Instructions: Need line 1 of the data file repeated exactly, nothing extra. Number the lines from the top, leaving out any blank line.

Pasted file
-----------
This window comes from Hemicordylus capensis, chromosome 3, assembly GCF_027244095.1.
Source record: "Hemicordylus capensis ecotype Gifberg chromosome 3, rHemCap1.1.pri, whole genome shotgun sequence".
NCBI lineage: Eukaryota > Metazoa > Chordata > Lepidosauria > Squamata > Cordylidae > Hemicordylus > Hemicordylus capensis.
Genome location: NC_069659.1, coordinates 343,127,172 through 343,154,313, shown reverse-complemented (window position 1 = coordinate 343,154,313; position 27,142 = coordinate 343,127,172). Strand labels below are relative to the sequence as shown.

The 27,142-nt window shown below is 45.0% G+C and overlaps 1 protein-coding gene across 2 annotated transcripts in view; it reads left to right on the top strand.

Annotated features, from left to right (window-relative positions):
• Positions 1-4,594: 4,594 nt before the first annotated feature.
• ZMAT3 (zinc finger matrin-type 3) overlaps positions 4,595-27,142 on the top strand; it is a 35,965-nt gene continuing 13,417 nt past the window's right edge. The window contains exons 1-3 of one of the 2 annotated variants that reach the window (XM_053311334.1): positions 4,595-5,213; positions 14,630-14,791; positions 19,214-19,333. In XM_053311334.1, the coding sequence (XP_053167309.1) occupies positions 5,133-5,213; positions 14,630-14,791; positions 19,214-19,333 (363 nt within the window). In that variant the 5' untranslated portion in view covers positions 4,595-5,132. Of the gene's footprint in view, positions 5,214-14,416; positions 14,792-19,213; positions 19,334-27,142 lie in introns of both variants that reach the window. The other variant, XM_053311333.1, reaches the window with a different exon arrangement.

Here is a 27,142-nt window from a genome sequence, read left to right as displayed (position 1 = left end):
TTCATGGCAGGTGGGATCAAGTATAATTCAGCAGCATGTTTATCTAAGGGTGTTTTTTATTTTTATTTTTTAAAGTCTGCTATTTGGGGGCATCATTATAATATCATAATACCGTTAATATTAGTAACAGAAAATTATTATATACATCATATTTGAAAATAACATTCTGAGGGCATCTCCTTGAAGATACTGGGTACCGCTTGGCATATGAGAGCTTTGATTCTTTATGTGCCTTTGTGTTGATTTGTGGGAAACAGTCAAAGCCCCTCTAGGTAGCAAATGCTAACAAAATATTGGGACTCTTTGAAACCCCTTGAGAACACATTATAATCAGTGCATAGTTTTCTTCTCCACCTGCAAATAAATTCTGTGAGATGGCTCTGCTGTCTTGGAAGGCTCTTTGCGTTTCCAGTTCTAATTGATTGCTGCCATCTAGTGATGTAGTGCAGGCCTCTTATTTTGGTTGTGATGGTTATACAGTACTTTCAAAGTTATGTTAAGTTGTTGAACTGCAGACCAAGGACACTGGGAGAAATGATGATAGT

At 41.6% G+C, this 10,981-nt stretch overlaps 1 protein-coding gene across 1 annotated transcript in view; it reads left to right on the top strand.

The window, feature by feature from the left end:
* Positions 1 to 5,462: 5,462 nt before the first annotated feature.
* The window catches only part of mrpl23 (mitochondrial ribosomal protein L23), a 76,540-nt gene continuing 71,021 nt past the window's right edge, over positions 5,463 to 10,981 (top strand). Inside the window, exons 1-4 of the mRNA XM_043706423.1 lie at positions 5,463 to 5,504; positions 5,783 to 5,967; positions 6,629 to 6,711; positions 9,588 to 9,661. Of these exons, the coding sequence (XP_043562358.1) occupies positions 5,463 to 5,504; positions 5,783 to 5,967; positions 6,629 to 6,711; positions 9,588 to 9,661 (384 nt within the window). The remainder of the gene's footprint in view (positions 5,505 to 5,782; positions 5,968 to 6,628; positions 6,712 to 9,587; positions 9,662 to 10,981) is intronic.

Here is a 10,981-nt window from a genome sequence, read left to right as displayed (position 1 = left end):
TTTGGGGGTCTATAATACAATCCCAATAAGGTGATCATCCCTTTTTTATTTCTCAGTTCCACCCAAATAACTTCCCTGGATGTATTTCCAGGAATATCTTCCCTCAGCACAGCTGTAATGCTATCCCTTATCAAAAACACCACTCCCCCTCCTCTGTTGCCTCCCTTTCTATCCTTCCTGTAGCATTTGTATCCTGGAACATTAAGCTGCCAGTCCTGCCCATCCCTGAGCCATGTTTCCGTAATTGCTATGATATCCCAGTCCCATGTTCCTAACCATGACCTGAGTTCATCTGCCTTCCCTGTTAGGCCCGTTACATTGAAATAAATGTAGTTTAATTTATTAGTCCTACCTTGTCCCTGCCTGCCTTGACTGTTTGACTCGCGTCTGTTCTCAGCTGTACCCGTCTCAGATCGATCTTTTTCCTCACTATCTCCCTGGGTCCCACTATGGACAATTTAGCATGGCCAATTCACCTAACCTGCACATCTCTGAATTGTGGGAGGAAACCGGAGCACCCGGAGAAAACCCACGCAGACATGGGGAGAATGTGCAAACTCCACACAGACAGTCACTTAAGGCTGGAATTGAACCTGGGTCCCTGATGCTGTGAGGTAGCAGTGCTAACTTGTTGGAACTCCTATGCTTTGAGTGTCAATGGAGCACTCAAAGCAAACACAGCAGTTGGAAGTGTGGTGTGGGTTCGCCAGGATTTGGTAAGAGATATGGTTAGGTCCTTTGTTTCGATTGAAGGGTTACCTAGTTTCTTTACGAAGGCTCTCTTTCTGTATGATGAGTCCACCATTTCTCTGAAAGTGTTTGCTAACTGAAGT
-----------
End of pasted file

This window comes from Hemicordylus capensis, chromosome 3, assembly GCF_027244095.1.